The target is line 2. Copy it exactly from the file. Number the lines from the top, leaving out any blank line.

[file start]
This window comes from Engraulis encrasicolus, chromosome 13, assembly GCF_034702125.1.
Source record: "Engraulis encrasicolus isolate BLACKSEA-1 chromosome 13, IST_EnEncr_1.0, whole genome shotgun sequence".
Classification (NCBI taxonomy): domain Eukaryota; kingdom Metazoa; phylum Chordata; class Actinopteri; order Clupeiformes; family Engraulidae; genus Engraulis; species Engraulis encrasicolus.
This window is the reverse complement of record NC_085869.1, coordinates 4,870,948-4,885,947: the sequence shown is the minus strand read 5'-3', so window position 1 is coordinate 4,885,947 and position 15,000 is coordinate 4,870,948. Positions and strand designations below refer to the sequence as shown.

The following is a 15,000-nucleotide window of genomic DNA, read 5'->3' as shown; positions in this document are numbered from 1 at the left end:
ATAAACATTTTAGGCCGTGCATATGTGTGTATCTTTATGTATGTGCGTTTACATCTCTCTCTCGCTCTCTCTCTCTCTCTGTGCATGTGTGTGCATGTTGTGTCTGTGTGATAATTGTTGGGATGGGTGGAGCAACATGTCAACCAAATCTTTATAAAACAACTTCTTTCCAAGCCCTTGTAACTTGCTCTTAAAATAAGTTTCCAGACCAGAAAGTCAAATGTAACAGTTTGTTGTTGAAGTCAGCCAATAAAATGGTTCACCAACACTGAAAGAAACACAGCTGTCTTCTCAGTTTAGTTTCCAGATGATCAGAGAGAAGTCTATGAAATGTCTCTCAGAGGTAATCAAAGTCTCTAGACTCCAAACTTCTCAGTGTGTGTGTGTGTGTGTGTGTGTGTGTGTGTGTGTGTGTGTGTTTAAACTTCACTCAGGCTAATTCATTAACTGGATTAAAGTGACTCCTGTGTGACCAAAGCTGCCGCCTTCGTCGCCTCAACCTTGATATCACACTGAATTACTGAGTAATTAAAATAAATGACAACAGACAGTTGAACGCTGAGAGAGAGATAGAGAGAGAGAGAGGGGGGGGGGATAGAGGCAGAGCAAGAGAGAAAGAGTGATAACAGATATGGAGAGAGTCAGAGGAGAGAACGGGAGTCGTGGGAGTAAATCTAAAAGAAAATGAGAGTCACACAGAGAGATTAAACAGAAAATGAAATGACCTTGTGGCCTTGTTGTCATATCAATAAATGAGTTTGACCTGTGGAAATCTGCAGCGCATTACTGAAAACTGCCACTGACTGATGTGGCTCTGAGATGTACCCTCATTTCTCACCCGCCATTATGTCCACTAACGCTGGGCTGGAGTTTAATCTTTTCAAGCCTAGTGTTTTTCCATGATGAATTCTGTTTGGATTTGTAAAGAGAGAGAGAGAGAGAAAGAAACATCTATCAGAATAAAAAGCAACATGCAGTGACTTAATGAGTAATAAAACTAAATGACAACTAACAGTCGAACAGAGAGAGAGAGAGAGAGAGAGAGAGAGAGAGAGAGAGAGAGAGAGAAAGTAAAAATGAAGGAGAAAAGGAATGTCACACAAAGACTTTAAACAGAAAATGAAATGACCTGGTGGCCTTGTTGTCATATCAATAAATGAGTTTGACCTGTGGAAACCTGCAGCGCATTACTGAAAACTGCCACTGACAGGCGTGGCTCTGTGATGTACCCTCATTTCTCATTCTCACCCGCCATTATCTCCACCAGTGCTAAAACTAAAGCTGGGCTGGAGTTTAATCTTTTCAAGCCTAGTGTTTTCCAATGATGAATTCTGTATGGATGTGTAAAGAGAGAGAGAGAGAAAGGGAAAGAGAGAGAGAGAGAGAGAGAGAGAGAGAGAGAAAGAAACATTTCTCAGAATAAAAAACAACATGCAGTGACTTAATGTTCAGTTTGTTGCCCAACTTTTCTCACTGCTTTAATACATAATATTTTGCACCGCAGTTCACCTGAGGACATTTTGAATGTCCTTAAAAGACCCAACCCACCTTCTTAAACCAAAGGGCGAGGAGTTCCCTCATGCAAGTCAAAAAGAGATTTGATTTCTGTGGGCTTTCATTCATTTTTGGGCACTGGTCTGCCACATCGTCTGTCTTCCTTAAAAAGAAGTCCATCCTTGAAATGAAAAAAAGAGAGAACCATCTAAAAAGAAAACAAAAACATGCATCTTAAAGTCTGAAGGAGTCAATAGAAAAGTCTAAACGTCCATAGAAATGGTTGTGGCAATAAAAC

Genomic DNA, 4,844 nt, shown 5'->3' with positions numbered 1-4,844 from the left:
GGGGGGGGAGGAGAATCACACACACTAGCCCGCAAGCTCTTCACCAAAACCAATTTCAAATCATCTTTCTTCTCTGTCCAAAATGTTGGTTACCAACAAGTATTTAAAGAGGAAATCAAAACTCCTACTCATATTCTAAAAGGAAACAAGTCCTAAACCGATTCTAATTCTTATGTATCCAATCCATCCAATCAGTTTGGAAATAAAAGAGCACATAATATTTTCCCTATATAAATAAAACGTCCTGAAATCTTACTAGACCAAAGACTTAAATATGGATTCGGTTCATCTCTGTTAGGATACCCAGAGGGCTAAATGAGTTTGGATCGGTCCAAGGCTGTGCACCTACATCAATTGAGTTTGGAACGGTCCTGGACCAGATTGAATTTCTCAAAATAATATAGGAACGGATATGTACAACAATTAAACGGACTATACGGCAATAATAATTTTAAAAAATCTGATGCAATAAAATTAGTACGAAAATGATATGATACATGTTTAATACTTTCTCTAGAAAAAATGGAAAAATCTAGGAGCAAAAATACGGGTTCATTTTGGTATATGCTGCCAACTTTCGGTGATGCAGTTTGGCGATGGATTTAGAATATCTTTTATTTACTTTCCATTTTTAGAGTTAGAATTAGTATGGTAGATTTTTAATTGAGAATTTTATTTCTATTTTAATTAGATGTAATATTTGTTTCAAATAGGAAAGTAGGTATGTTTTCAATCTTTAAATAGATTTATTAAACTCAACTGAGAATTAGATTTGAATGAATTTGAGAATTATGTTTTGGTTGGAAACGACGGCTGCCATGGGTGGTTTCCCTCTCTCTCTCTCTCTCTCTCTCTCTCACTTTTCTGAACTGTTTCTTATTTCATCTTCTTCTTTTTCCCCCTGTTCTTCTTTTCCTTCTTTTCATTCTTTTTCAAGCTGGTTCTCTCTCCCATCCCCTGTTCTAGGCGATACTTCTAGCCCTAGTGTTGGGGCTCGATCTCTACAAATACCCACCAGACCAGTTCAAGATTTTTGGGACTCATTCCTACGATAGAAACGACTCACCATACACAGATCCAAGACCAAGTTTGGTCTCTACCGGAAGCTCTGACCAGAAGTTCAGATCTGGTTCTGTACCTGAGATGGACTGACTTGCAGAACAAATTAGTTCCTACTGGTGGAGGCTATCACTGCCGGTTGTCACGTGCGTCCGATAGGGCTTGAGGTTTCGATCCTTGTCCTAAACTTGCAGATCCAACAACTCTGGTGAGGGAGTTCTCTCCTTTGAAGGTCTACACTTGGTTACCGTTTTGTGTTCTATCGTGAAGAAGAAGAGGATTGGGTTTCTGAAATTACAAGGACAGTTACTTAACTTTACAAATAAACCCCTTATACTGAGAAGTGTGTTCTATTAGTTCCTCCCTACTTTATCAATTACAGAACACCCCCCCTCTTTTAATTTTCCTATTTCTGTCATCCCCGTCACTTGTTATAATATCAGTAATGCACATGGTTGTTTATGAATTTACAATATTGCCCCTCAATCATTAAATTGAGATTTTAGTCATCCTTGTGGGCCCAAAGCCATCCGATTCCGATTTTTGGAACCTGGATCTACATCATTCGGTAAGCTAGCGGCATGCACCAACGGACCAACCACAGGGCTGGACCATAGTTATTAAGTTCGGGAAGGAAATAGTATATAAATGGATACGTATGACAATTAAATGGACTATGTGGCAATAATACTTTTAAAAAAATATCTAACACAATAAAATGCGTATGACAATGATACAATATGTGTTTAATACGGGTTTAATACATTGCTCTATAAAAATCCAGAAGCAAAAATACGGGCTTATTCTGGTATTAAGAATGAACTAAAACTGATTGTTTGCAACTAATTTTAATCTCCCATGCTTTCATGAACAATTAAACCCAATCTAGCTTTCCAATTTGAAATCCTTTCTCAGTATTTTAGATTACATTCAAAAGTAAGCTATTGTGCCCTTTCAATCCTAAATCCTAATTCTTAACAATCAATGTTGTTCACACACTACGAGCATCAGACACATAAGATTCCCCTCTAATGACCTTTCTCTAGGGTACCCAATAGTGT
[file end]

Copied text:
Source record: "Engraulis encrasicolus isolate BLACKSEA-1 chromosome 13, IST_EnEncr_1.0, whole genome shotgun sequence".